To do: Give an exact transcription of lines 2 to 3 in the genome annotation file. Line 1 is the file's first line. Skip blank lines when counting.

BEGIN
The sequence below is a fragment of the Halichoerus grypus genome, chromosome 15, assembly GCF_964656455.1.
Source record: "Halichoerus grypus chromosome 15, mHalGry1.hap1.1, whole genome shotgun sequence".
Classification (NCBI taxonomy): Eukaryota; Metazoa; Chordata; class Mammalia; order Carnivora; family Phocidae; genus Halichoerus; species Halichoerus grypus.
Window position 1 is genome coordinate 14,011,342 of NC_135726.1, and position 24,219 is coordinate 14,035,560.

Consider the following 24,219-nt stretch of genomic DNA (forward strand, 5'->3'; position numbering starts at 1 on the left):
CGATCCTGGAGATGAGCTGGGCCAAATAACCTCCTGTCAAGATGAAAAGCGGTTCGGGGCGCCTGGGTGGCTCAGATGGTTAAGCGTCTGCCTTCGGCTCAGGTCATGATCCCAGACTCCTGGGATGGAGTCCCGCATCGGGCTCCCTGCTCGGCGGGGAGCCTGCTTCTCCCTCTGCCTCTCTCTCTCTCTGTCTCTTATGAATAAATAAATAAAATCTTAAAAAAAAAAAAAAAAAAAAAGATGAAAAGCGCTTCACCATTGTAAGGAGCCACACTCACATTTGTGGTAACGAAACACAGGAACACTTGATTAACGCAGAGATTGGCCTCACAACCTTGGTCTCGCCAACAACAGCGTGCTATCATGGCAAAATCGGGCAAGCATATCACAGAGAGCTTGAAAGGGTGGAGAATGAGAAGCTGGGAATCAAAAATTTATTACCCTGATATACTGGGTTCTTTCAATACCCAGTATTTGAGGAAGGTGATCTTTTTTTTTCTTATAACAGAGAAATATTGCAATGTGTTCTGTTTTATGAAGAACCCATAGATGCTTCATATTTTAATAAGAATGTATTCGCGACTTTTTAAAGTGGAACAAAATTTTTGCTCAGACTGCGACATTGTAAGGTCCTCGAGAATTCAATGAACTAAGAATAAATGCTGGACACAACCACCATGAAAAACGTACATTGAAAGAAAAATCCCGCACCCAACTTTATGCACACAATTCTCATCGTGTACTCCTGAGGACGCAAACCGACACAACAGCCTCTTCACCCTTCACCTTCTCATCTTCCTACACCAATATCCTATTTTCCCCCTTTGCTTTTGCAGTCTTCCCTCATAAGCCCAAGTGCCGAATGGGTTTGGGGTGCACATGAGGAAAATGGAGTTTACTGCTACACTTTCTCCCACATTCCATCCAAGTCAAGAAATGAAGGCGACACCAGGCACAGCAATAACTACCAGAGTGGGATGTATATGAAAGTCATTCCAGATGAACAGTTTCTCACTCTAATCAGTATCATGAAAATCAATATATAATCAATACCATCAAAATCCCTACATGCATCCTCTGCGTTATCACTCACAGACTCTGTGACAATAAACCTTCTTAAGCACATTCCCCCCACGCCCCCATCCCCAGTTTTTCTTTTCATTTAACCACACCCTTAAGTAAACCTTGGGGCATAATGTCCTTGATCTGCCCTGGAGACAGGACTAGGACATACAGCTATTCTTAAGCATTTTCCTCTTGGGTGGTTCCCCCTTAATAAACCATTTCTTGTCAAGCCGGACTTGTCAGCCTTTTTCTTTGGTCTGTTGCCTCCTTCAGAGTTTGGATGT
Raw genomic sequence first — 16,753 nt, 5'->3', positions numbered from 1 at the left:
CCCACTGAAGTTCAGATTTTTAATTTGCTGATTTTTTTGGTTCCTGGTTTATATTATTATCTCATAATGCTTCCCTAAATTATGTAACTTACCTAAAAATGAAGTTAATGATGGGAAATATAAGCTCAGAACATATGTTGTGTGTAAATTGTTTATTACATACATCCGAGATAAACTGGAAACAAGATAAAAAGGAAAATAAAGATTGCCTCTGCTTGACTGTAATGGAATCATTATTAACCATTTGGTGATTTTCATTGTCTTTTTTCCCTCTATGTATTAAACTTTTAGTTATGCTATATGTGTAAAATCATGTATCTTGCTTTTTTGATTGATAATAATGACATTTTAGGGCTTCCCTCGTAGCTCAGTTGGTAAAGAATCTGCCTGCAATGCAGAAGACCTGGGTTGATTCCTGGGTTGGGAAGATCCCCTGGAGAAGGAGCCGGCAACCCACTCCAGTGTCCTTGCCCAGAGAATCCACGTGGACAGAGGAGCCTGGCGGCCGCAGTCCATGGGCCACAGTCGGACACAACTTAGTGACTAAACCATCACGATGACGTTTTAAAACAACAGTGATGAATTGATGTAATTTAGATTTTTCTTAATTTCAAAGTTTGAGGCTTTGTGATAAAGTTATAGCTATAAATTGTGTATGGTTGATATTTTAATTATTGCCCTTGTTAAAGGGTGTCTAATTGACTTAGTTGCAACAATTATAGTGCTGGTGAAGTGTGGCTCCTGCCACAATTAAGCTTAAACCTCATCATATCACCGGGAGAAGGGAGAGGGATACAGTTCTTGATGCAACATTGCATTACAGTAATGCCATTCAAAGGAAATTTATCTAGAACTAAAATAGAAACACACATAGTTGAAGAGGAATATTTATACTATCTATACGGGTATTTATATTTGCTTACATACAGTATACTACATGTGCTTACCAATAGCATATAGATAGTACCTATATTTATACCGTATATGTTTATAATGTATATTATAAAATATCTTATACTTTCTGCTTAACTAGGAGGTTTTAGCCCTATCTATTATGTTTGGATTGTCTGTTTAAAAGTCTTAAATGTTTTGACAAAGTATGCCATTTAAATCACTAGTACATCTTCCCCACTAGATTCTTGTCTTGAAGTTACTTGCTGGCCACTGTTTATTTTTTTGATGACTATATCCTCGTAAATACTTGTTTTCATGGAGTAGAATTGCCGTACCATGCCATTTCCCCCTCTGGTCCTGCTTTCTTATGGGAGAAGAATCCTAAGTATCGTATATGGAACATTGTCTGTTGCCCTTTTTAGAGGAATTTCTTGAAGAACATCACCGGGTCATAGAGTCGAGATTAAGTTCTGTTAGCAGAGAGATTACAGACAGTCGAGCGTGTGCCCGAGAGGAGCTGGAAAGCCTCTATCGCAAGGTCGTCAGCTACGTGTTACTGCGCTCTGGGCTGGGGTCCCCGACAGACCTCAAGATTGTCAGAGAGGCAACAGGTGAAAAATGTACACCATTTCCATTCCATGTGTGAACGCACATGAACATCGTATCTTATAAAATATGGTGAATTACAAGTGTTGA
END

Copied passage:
Source record: "Halichoerus grypus chromosome 15, mHalGry1.hap1.1, whole genome shotgun sequence".
Classification (NCBI taxonomy): Eukaryota; Metazoa; Chordata; class Mammalia; order Carnivora; family Phocidae; genus Halichoerus; species Halichoerus grypus.